When Ontario’s Ayr Curling Club recognized that energy consumption generated the most costs to the facility, the club’s Board of Directors decided it was time to take action. With the aid of an Ontario Trillium Foundation grant – and the efforts of many club members who volunteered their time and energy – Ayr CC set about making significant improvements that will have long-term benefits to its members.
Paul Webster is the Curling Director at The Glencoe Club in Calgary. He does “a fair bit of coaching” in this sport, but he also has valuable insights from a club program perspective. Currently in his second year of working with the membership of The Glencoe Club, Webster shares his personal perspective on what is undoubtedly his club’s most successful program.
Let’s start off the year with a reflection on one hugely significant event for junior curlers around the world in 2012 – the Youth Olympic Games.
Recently Capital One Rocks & Rings partnered with Bramalea Secondary School’s Leadership class to offer something a little different for a local elementary school. The High School kids were trained in curling and the different games and activities to teach to Grade 6 classes at the neighbouring elementary school.
I have one wish for the curling community at large for 2013 and hopefully beyond. My wish is simple. One word says it all: Acceptance.
In this week’s edition, we’ll turn our attention to junior curling in the northern part of our country – Yukon, Northwest Territories and Nunavut.
It’s that time of the year when we start to see lots of curling on TV. For curling fans, it’s exciting to watch. But for club ice makers, it’s a nightmare.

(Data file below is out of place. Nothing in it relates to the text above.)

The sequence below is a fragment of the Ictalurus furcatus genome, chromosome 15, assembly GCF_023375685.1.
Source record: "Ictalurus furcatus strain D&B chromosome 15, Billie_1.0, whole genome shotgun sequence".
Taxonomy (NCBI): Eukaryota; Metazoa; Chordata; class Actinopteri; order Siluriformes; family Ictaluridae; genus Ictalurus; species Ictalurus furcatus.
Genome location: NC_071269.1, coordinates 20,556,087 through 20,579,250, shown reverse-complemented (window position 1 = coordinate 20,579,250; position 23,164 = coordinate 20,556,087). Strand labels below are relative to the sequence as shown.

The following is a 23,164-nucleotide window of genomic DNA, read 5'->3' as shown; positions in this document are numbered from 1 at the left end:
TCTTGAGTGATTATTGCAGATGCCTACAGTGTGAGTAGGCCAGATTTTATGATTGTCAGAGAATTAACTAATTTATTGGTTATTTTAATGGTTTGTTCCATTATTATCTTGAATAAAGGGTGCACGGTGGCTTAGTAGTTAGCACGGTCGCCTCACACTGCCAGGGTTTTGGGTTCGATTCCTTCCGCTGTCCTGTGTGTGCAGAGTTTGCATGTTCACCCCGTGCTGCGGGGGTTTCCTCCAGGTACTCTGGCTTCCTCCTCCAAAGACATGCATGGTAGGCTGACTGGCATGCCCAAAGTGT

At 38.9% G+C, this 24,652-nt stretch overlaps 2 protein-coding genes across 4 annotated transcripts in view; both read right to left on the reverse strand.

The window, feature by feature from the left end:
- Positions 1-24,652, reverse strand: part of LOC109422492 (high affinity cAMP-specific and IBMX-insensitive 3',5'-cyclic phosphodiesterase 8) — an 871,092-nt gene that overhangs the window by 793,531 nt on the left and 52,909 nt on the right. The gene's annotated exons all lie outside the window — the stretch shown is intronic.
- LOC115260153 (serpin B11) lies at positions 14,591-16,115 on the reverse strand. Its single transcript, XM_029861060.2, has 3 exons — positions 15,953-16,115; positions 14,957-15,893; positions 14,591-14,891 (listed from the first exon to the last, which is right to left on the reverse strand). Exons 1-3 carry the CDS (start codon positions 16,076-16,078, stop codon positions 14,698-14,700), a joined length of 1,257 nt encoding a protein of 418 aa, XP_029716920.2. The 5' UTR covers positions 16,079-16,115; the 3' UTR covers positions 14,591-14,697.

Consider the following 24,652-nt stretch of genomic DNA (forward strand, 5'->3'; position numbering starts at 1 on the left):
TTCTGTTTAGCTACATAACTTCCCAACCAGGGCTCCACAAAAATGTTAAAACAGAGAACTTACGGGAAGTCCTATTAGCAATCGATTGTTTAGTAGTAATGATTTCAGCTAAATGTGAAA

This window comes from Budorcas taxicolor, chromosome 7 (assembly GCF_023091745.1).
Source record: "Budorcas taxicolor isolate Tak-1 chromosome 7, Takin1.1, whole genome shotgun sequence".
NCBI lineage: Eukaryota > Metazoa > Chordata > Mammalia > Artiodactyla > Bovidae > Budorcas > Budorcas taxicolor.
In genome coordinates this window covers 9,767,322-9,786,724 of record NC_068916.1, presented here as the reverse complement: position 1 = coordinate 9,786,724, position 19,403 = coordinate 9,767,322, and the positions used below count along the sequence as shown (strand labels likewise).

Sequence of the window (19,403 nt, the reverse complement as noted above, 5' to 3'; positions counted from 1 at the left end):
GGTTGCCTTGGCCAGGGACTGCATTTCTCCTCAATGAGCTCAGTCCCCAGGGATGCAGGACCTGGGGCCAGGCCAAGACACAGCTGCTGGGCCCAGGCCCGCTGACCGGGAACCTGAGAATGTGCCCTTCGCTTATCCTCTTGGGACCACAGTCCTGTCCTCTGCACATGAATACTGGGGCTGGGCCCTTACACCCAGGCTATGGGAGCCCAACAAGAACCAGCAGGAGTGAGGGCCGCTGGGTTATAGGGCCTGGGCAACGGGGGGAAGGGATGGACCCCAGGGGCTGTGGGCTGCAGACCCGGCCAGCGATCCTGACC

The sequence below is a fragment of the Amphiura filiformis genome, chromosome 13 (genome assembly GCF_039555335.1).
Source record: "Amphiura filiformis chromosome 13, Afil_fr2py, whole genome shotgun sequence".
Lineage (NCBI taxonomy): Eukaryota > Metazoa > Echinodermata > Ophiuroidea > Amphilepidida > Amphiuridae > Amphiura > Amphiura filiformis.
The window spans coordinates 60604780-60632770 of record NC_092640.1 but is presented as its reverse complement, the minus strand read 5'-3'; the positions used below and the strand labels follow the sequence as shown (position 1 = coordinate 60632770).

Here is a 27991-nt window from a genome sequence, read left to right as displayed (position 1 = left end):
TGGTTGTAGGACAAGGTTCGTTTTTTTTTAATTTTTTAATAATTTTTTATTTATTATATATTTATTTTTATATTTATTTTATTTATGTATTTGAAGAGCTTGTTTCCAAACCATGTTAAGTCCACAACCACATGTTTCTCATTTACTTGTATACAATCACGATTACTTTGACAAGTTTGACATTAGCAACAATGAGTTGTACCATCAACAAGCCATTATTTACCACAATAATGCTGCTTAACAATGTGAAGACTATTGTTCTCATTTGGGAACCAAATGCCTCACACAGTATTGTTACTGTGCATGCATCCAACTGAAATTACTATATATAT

The National Hockey League may still be out of action, but a group of NHL hockey players with some free time and a fundraising goal recently turned up in British Columbia to play on a different kind of ice – at the Kelowna Curling Club.
Slow play affects players at all levels. There are even teams at the Brier and Scotties who push limits and take their sweet, sweet time when playing. Slow Play is best avoided as it makes the game drag on and on and sucks the fun right out of the sport.
It’s 8:30 a.m., the sun is just peeking out over the tree tops, the roads are bustling with working commuters, and school bus lights are flashing red. It’s 8:30 a.m. and I, a 19-year-old university student find myself at an unfamiliar elementary school in a rural town in beautiful New Brunswick. This has been a typical day for me since teaming up with the Capital One Rocks & Rings Program.
Jill Mouzar is one of Nova Scotia’s former junior stars and one of Canada’s rising curling stars. Though she currently resides in downtown Toronto, her heart still lies with her Nova Scotian roots.
When Carl Delaney took over management of the Silver Fox Curling and Yacht Club in 1991, his mandate was to make the club profitable. Using some creative ideas for a big-ticket fundraising draw, and some terrific partners, volunteers, and participants, he found a way.
Presentations by the Canadian Curling Association about the Adult Get Started in Curling League pilot program in Ottawa convinced Len Stewart to start, not just one program in Greater Victoria, but four!
While chatting with the creators of the junior curling tours across the country, I’ve been in awe of how incredibly talented, dedicated and visionary these individuals are. Barely out of juniors themselves, they are working hard to change the face of junior curling in not only their provinces, but also their country. Brett Zubot, the man and mastermind behind the Alberta Junior Curling Tour (AJCT), is no exception.
Centennial celebrations continue at the Vancouver Curling Club, and the season has already been busy with bonspiels and banquets. Among the highlights was a special photo shoot: VCC members assembled on the ice in an effort to recreate a 1949 image from the club’s archives.